OPINION | Pell case shows juries should go

OPINION

Crispin Hull

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The Covid-19 crisis has put a stay on many jury trials. If we were sensible, the High Court’s judgement to overturn the conviction of George Pell should result in the end of them forever.

Imagine designing from scratch a system today for society to determine an accused’s guilt. You would be laughed at if you suggested you should go out on the street and pick 12 people at random and make them listen to evidence and legal submissions and then be locked in a room until they came up with a verdict and you did not require them to give any reasons.

People take comfort in the fact that a jury’s verdict has to be unanimous. But modern psychology on herding and leadership nullifies that comfort. People like to belong. They do not like being on the outer. We evolved that way to survive in the wild. People like being led. We cry out for leadership. It only takes one or two to lead the rest into agreement.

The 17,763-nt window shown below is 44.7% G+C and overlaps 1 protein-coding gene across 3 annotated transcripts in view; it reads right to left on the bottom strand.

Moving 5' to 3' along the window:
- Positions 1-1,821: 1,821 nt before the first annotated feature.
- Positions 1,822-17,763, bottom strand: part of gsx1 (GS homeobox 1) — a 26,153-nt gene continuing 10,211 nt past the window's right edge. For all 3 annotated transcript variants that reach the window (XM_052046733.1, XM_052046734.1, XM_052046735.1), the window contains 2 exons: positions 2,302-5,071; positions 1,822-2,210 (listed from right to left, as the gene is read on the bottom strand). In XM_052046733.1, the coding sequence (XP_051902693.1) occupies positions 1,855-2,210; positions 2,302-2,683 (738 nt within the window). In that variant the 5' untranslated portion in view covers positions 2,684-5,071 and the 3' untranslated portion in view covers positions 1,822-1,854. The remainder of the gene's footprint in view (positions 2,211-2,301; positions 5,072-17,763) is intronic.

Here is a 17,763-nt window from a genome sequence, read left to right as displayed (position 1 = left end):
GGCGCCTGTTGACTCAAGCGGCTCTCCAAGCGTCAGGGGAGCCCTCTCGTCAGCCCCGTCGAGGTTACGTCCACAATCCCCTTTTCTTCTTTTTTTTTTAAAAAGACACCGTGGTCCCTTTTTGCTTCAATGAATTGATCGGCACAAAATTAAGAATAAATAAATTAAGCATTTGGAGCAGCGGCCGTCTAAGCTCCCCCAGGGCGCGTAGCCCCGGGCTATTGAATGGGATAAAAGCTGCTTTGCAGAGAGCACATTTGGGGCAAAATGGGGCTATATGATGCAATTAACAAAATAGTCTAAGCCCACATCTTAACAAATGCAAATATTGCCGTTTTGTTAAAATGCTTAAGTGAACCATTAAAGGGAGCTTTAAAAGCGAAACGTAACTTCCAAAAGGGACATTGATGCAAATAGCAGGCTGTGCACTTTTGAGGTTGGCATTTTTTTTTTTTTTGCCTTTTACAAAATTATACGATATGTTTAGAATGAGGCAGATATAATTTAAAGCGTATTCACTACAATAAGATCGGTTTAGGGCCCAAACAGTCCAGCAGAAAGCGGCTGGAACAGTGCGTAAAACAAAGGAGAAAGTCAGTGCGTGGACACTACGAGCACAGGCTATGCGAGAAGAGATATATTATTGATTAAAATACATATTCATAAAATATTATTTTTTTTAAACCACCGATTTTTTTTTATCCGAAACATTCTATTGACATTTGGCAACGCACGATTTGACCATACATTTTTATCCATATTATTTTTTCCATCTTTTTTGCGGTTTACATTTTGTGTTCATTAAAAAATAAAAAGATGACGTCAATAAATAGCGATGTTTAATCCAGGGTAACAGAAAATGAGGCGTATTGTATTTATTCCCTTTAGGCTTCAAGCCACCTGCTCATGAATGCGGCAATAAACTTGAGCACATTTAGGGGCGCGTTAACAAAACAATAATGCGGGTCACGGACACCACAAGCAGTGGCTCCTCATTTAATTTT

It would be an interesting experiment to randomly pick 12 people to hear the same evidence as a jury and ask them not to speak to each other, but individually deliver their “verdict”. My guess is that unanimity would be rare indeed.

One of the worst things about our jury system is its secrecy. No-one is allowed to research how juries behave. Surely it would do no harm to have CCTV secretly running for jury deliberations and handed to researchers under conditions of confidentiality.